Often times, people who have experienced trauma don't present with concerns that exactly fit with PTSD. Especially for people who have experienced chronic and persistent trauma, coming to therapy often means addressing situational and/or life stressors first, before being able to look at some of the underlying experiences of trauma that have exacerbated those stressors. And, there are those instances where one or more very specific and identifiable traumatic events have resulted in PTSD. When people see me as a result of this type of trauma, we'll initially work at ensuring there is safety both inside and outside of the therapy space, while also developing specific skills and strategies to manage the specific impact of the trauma(s) experienced.

— Jeff Levy, Clinical Social Worker in Chicago, IL
 

I implement an integration of Emotion-Focused Therapy and Cognitive-Processing Therapy when treating trauma and PTSD. I have had the privilege of seeing people transform themselves when they commit to therapy, and that is a beautiful process. When we work together, I will provide a safe environment where you can explore the trauma in a nonjudgmental way, as I know many people do not understand trauma and have probably had negative reactions about it. You can improve and get your life back!

— Emily Frey, Clinical Psychologist in North Aurora, IL

Trauma is, unfortunately, pervasive and affects a large number of people. Whether the trauma is due to childhood experiences, losses, sexual assaults, or military experience, trauma shows up in different ways and affects people differently. I work with clients to address the symptoms that may interfere with their lives the most- whether it's emotional numbing, increased paranoia, difficulties with sleep, anger management, or anxiety.

— Ivy Hall, Psychologist in Berkeley, CA

I view PTSD as a much more complex label than simply PTSD. I work with gradients of traumatic experiences versus adults who have had a "shock trauma" or single incident. I treat adult clients who may have experienced repeated developmental attachment trauma during their early childhood. With my specialized Somatic training, I use an approach to treat the young physiology first and the adult cognition second.

— Vanessa Tate, Marriage & Family Therapist in Denver, CO
 

Trauma impacts many of our lives. Most of us can identify turning points where we felt something change in our lives. I have a variety of approaches that help get to a place of healing. I am trained in EMDR, yoga and am nationally certified in Trauma Focused Cognitive Behavioral Therapy.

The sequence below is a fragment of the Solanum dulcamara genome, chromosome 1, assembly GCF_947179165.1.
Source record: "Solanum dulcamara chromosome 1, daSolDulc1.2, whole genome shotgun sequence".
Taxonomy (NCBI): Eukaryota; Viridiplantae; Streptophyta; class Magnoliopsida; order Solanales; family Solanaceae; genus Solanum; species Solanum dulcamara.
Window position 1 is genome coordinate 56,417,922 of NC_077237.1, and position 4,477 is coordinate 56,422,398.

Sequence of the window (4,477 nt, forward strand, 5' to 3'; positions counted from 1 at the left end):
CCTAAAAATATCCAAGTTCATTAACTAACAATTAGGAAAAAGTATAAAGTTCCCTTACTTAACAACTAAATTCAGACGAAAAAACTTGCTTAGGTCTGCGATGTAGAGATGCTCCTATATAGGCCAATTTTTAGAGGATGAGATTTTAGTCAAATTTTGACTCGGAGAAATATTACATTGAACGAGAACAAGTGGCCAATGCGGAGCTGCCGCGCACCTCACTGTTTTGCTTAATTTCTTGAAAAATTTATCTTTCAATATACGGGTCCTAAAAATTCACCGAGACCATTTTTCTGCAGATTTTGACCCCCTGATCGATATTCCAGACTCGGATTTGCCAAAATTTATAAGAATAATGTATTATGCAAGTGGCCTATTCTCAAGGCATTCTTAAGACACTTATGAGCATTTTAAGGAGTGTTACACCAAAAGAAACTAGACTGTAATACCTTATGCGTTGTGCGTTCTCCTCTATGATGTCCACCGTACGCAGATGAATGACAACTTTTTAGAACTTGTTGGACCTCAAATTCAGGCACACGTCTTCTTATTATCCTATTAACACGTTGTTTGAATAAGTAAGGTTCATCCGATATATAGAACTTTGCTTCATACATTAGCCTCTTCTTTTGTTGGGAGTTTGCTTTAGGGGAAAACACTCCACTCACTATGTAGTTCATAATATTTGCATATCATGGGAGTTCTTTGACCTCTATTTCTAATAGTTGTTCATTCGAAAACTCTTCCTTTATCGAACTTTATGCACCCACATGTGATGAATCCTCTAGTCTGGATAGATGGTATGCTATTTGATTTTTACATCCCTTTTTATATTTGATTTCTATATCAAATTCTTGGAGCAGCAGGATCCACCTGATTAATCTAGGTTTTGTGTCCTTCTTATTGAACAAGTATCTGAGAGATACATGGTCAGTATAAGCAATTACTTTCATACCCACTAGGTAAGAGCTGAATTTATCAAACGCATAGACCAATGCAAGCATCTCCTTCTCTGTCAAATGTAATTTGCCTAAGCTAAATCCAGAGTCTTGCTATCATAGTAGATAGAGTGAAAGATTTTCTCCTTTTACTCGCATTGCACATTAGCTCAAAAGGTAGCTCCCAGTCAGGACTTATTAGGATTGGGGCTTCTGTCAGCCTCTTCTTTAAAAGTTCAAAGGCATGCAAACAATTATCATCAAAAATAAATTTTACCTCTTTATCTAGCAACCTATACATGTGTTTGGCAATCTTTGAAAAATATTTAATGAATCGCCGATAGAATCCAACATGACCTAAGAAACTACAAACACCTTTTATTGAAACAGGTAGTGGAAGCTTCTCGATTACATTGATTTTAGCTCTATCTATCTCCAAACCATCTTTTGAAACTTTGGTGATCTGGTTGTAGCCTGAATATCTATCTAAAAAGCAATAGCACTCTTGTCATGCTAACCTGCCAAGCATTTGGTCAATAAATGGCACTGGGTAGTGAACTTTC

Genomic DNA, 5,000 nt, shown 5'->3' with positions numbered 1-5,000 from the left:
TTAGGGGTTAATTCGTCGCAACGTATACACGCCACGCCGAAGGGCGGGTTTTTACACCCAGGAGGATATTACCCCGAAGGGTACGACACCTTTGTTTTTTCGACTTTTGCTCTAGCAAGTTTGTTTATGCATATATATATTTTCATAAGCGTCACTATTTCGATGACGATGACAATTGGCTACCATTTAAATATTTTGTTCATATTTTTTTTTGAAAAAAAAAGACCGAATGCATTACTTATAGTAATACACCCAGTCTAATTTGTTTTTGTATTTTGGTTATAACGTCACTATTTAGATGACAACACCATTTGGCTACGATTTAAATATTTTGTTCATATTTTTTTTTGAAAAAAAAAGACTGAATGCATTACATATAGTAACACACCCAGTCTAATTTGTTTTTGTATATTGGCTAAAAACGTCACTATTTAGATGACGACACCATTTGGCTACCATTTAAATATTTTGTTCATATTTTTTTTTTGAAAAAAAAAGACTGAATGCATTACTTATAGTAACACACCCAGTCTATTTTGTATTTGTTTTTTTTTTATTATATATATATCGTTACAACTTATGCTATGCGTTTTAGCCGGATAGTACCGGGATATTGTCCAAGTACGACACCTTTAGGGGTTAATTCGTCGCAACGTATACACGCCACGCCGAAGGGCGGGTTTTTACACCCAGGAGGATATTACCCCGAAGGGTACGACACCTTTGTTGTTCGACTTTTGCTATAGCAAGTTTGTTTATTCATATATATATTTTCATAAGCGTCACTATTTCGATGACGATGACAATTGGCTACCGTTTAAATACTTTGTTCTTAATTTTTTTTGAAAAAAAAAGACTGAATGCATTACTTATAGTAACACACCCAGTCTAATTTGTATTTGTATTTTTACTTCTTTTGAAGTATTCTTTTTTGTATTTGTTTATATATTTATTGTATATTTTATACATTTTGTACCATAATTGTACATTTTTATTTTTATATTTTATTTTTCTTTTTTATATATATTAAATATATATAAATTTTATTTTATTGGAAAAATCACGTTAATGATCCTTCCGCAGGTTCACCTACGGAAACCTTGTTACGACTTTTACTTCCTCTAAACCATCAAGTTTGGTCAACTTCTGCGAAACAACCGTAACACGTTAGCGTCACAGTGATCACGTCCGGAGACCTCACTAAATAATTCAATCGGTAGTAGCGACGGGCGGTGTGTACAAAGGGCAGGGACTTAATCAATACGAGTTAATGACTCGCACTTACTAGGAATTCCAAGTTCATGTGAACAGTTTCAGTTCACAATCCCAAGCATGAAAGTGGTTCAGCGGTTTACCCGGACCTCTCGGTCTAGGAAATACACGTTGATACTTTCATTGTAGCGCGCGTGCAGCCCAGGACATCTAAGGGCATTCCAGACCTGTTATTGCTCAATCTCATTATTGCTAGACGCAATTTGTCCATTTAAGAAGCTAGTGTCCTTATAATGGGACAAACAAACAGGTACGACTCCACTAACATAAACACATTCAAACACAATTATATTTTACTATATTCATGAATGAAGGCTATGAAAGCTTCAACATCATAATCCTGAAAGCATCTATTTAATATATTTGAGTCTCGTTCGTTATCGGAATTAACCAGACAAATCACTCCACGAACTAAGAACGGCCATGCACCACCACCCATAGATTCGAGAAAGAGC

— Amelia Mackle, Counselor in Clackamas, OR

I use Eye Movement Desensitization and Reprocessing (EMDR) to treat all forms of trauma; from car accidents to divorce. You can learn more here https://www.juliemsimons.com/emdr/

— Julie Simons, Licensed Clinical Social Worker in Lakewood Ranch, FL
 

40 years experience with sexual assault with children and adults. Body focused, emotional and spiritual healing. Mindfulness therapy and CBT therapy.

— Laurie Domsch, Licensed Clinical Social Worker in Kimberling City, MO

PTSD can affect you emotionally, physically, psychologically... it can affect your health, your sleep patterns, your memory, your relationships, your work...... Let me help you look holistically at your PTSD symptoms, and work with you to find healing so you can live your best life.

— Tiffany Kettermann, Counselor in Portland, OR
 

I use EMDR and other therapies to work with trauma. We will move at a pace that is right for you to first find safety, and then reprocess traumatic memories that are affecting your life. I encourage you to come in for a consultation to see if we are a good fit.

— Nina Landey, Counselor in Portland, OR

Neurofeedback and EMDR can both be powerful methods for relieving the symptoms associated with PTSD and Developmental trauma. EMDR can process intrusive memories so they are adaptively stored in the brain. Neurofeedback enhances emotional regulation and allows the body to get out of "fight or flight" mode. Oftentimes a combination of these approaches can bring about an entirely new way of living by putting trauma where it belongs - in the past.

— Jessica Weimer, Licensed Professional Counselor in Portland, OR